Once again, we have to remind ourselves of the fact that any movable or motionless, visual or sonorous element in his cinema is severing as a constructive component of a cinematic narration as an architectural representation. The kind of soundscape Antonioni is expecting in London is quite different from the cinematic soundscape he gets from the island in “L’avventura”. Ambient sound is a composition of meaningful detailed existing sound effects in that very location; undoubtedly in any of these locations the unwanted element has been eliminated.

The park ambiance in “Blow Up” is simply the sound of wind blowing through a mass of trees, there is no doubt that in that park (specially a park located within a city) one can hear lots of other ambient sonorous elements, but the sound of a mass of trees moving in the wind gives a rustling hum that assists again in isolating the character and the narrative space from its surrounding ambiance. Specifically, one can note the fact that the park is the most significant ambient in the whole narration.

6. Thresholds

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Almost repetitively, Antonioni’s characters look in or out through the threshold of some kind of entrance, whether it’s a door or a window. This mode of framing the character is a way to describe the existent distance between two subjectivities, defining an internal space as an intimate territory of one specific character, making any other character an invasive figure.

There are numerous examples of framing a character in the threshold in “Il Grido” and the final sequence of “Profession: Reporter” can be a perfect example.

In “L’avventura”, the scene where Monica Vitti (Claudia) looks in while waiting outside of house for her friend is a meaningful mise-en-scène. She’s located outside of an intimate relationship between Sandro and Anna; the dramatic weight of the scene gets more notable as the narrative flows, as Claudia starts a relationship with Sandro and practically takes the place of her missing friend.

7. Eliminating color to emphasize form

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“Blow Up” is in color, while the photos where the character is searching for a sign of “the incident” are in black and white. It’s a mode of flattening the whole visual context and then only bringing out one element that formally and visually stands out.

Even if some works of Antonioni are in color, they are mostly de-saturated. Representing a low contrast picture and flattening the visual texture is a notable element in Antonioni’s filmmaking style.

8. Photographic compositions/the importance of background

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Whatever is in the background in the shots of Antonioni’s films, it’s by no means a passive background. In “Blow Up”, as the profession of the character justifies it, the characters generally stand before a plain colored surface.

In “Blow Up”, Antonioni has used this fact as visual assistance in representing and developing the unspoken characters. Jane (Vanessa Redgrave) has lots of secrets, though apparently is ready to start an intimate relationship with Thomas (David Hemmings), because he is now the one she’s unwillingly sharing her gravely important secret. She doesn’t even reveal a word of her past or the incident in the park.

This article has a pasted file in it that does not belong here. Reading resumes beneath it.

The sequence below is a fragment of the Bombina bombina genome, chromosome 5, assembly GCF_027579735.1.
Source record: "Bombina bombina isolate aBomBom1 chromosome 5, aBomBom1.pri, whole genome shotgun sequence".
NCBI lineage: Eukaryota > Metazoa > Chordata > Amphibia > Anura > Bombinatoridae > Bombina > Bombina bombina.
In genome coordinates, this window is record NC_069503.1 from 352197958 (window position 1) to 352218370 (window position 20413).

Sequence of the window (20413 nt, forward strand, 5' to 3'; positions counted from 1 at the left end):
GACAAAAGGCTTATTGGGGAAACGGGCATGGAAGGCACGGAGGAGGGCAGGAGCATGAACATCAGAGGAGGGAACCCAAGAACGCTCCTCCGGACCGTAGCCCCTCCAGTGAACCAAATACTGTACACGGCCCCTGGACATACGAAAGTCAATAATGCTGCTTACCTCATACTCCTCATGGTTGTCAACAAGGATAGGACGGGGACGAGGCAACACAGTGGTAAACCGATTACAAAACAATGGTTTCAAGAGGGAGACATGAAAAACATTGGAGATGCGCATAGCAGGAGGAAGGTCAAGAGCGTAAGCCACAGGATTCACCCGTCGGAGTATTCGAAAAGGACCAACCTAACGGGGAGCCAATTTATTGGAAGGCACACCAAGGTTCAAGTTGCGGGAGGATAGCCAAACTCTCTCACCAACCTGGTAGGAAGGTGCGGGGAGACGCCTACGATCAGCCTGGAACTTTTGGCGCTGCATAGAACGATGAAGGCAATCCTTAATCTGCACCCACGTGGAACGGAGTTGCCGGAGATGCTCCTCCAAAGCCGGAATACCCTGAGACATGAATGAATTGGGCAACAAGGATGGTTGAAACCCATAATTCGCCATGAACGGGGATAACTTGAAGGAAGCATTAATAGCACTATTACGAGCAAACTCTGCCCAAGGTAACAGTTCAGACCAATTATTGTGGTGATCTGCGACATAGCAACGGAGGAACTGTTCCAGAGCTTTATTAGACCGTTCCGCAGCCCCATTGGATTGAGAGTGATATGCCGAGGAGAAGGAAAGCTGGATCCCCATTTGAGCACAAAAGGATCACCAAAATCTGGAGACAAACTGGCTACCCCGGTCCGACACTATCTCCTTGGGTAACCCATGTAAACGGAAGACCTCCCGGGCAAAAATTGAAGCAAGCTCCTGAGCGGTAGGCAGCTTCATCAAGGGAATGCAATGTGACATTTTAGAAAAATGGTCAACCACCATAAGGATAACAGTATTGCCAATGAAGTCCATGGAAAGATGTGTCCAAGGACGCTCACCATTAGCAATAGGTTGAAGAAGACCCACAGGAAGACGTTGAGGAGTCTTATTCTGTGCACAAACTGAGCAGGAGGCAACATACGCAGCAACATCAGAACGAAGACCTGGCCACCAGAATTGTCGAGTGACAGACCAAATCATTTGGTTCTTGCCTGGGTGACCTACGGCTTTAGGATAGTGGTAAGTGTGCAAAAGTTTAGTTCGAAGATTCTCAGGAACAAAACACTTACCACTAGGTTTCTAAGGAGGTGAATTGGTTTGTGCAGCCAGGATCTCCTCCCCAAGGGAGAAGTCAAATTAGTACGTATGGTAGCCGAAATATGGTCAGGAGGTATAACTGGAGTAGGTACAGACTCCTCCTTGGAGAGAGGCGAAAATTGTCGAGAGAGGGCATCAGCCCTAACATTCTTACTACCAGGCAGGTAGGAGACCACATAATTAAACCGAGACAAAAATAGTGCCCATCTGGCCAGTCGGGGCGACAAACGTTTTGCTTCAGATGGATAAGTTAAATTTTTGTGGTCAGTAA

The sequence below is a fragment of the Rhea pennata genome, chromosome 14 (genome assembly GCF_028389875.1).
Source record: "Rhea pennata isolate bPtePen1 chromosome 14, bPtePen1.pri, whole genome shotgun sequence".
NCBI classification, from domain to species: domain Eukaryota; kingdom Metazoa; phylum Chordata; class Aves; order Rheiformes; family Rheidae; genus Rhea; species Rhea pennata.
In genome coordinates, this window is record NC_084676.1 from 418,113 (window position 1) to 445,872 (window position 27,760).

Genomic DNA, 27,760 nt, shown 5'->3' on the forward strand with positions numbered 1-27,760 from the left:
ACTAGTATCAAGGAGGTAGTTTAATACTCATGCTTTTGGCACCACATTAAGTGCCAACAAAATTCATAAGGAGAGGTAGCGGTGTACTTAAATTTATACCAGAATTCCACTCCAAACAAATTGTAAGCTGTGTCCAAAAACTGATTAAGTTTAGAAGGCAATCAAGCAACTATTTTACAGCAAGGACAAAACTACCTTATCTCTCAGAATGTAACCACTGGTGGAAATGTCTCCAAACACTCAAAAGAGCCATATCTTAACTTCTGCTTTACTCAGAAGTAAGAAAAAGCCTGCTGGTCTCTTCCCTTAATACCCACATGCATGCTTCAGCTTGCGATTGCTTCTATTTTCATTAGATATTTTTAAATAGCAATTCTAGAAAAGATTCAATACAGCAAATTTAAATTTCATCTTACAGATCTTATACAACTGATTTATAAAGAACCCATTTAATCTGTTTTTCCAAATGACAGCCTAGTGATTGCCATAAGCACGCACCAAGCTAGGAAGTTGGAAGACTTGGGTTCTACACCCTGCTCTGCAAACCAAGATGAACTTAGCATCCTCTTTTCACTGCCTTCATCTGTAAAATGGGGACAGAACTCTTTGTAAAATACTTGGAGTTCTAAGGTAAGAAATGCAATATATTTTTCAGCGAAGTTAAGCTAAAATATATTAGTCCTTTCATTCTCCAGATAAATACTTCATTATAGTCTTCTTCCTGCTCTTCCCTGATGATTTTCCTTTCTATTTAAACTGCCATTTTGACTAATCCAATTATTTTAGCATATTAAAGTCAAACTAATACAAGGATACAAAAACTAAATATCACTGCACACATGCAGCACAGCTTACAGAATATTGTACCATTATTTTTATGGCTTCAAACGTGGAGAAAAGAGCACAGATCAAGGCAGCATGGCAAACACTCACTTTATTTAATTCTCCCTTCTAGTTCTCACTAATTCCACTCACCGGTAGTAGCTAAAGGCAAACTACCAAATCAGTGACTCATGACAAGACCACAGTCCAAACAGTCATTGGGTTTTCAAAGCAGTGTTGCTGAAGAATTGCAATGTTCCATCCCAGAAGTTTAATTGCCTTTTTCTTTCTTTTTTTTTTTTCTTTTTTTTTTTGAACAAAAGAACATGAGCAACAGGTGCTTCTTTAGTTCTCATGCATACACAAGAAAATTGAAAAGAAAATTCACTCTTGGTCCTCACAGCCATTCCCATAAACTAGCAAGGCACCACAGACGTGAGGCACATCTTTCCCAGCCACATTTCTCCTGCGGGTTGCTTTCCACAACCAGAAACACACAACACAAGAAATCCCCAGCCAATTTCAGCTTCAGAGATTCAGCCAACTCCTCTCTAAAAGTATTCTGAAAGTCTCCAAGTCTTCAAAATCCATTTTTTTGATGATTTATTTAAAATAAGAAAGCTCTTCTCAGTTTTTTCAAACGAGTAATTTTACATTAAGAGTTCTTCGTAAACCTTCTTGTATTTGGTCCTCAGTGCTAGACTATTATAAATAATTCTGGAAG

Nonetheless, Antonioni’s mode of representing Jane’s character is a plain violet paper screen that Thomas chooses as her perfect color, while the rows of models who are covered with colorful customs and makeup. The background is a layer of transparent surfaces, and the young girls who don’t have a specific color and just roll in the colored screens, can tell a lot about the indecisive and still unformed characters of the girls.

9. Blocking the figures

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Instead of getting closer to a character to take a close up or cutting the whole figure of the character, Antonioni keeps blocking their aspects with an architectural element, like the column that blocks the full shot aspect of Alain Delon and Monica Vitti in “L’eclisse”, or the row of models in “Blow Up” where each model blocks the one behind her. This fact can be easily interpreted as the part of character that doesn’t come out or is not freely expressed.

Gus Van Sant uses the same narrative method to get closer to his characters, which is specifically notable in “Gerry” (2003) as he prefers to restrict the visual camp instead of physically getting closer to the subject.

10. Absence

After introducing the character in an ambient setting, Antonioni keeps eliminating the presence of the character to create the sense of absence.

Much like showing a corpse in the park, later for it to disappear unexpectedly, or introducing a character as a main character that gets lost at the very first sequences of the film (“L’avventura” and most importantly, the final scene in “L’eclisse” where the characters do not show up at the appointment). It’s all about what the filmmaker decides not to show or narrate and leaves it as an open choice to his audience.

There’s this perfect scene of the couple biding their time in a night bar that says it all about Antonioni’s philosophy. Giovanni (Marcello Mastroianni) and Lidia (Jeanne Moreau) are just sitting there, wordlessly watching an odd performance from a dancer who dances with a glass of wine without wasting a drop. This is a conversation scene, only the subject of the conversation is the thought that Lidia has and doesn’t want to talk about it.

The dialogues reveal the fact that there is something that the character refuses to utter. This conversation is what real life is: it’s boring with lots of points that remain silent and maybe they won’t be ever expressed. What the audience expects from cinema is the dance of the woman with the glass of wine. What Antonioni is trying to say in this scene is this: you want to be entertained? I give you a circus; but the silent tiresome is real life, it still remains in the background and nothing is going to change that.

David Zou

Taste of Cinema

Posted by on 19. November 2015.. Filed under Antonioni,Movies. You can follow any responses to this entry through the RSS 2.0. Both comments and pings are currently closed.